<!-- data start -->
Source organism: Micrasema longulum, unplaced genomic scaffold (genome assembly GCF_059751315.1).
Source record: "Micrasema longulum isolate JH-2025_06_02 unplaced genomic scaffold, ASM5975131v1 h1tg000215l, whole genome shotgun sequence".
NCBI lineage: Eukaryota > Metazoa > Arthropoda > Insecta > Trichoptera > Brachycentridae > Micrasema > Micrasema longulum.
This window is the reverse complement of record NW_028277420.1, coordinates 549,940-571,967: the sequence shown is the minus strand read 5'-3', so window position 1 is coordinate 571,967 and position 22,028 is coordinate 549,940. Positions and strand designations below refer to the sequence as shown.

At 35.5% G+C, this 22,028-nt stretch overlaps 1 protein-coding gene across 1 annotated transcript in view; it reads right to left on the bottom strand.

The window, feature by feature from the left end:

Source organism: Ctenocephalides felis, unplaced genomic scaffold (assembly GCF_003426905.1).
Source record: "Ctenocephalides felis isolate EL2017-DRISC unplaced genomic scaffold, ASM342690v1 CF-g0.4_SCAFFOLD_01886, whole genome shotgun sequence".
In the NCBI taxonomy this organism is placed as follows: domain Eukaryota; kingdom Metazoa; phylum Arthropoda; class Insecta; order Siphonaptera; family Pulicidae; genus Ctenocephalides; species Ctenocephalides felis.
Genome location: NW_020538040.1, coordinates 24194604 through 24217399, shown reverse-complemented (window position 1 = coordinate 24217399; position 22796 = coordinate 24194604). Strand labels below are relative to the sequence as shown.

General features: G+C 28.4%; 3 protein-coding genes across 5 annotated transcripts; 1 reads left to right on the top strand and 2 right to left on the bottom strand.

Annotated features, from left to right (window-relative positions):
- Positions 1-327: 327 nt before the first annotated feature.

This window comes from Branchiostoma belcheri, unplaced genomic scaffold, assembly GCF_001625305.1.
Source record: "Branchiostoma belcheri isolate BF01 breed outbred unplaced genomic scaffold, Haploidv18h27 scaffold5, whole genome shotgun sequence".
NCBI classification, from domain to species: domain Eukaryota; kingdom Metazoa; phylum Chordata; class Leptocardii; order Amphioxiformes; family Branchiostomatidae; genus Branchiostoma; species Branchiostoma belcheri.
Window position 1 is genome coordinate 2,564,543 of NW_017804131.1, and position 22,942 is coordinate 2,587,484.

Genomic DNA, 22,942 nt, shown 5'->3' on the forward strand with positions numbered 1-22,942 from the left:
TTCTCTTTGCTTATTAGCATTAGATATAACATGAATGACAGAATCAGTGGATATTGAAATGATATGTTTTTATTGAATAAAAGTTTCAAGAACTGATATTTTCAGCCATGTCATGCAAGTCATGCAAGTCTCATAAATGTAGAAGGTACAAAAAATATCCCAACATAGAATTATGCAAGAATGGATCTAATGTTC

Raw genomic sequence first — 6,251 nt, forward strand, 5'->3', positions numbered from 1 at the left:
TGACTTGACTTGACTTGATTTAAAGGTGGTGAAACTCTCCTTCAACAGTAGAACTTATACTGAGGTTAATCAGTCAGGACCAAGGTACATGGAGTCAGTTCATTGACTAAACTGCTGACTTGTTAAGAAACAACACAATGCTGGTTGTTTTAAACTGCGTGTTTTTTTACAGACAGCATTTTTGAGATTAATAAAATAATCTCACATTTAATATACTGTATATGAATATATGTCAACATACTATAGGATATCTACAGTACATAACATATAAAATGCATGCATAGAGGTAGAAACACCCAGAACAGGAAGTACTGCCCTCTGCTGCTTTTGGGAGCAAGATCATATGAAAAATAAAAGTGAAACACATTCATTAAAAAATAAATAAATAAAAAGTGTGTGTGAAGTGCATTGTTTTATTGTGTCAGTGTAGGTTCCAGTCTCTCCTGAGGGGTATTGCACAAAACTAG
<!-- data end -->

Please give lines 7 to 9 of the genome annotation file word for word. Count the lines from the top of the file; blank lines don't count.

Source organism: Ctenocephalides felis, unplaced genomic scaffold (assembly GCF_003426905.1).
Source record: "Ctenocephalides felis isolate EL2017-DRISC unplaced genomic scaffold, ASM342690v1 CF-g0.4_SCAFFOLD_01886, whole genome shotgun sequence".
In the NCBI taxonomy this organism is placed as follows: domain Eukaryota; kingdom Metazoa; phylum Arthropoda; class Insecta; order Siphonaptera; family Pulicidae; genus Ctenocephalides; species Ctenocephalides felis.